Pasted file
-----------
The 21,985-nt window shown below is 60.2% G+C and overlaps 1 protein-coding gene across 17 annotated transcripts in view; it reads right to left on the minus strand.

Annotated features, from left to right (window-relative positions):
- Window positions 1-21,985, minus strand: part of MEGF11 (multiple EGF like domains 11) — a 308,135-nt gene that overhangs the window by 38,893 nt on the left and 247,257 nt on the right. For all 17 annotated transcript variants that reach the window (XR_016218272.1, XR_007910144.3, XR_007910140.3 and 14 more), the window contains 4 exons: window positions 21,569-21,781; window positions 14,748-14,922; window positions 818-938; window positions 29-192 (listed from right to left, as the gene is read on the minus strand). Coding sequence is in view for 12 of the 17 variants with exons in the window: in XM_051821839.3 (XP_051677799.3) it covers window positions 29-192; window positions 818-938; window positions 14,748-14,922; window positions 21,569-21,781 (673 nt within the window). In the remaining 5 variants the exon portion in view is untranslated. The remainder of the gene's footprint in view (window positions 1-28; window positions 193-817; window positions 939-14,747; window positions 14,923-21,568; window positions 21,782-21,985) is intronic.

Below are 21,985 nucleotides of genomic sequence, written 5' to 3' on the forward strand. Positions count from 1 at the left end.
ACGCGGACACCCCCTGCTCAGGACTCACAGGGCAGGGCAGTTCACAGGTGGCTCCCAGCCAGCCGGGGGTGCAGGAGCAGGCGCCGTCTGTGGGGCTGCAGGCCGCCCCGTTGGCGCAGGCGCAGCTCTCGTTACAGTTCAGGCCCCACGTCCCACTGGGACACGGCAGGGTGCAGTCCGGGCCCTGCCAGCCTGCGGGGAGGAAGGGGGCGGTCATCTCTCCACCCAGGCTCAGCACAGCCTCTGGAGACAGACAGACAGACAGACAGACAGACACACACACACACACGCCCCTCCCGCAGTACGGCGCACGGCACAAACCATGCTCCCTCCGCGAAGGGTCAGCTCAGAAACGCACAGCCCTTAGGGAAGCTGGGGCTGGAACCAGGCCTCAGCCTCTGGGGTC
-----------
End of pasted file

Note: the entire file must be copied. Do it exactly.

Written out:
The 21,985-nt window shown below is 60.2% G+C and overlaps 1 protein-coding gene across 17 annotated transcripts in view; it reads right to left on the minus strand.

Annotated features, from left to right (window-relative positions):
- Window positions 1-21,985, minus strand: part of MEGF11 (multiple EGF like domains 11) — a 308,135-nt gene that overhangs the window by 38,893 nt on the left and 247,257 nt on the right. For all 17 annotated transcript variants that reach the window (XR_016218272.1, XR_007910144.3, XR_007910140.3 and 14 more), the window contains 4 exons: window positions 21,569-21,781; window positions 14,748-14,922; window positions 818-938; window positions 29-192 (listed from right to left, as the gene is read on the minus strand). Coding sequence is in view for 12 of the 17 variants with exons in the window: in XM_051821839.3 (XP_051677799.3) it covers window positions 29-192; window positions 818-938; window positions 14,748-14,922; window positions 21,569-21,781 (673 nt within the window). In the remaining 5 variants the exon portion in view is untranslated. The remainder of the gene's footprint in view (window positions 1-28; window positions 193-817; window positions 939-14,747; window positions 14,923-21,568; window positions 21,782-21,985) is intronic.

Below are 21,985 nucleotides of genomic sequence, written 5' to 3' on the forward strand. Positions count from 1 at the left end.
ACGCGGACACCCCCTGCTCAGGACTCACAGGGCAGGGCAGTTCACAGGTGGCTCCCAGCCAGCCGGGGGTGCAGGAGCAGGCGCCGTCTGTGGGGCTGCAGGCCGCCCCGTTGGCGCAGGCGCAGCTCTCGTTACAGTTCAGGCCCCACGTCCCACTGGGACACGGCAGGGTGCAGTCCGGGCCCTGCCAGCCTGCGGGGAGGAAGGGGGCGGTCATCTCTCCACCCAGGCTCAGCACAGCCTCTGGAGACAGACAGACAGACAGACAGACAGACACACACACACACACGCCCCTCCCGCAGTACGGCGCACGGCACAAACCATGCTCCCTCCGCGAAGGGTCAGCTCAGAAACGCACAGCCCTTAGGGAAGCTGGGGCTGGAACCAGGCCTCAGCCTCTGGGGTC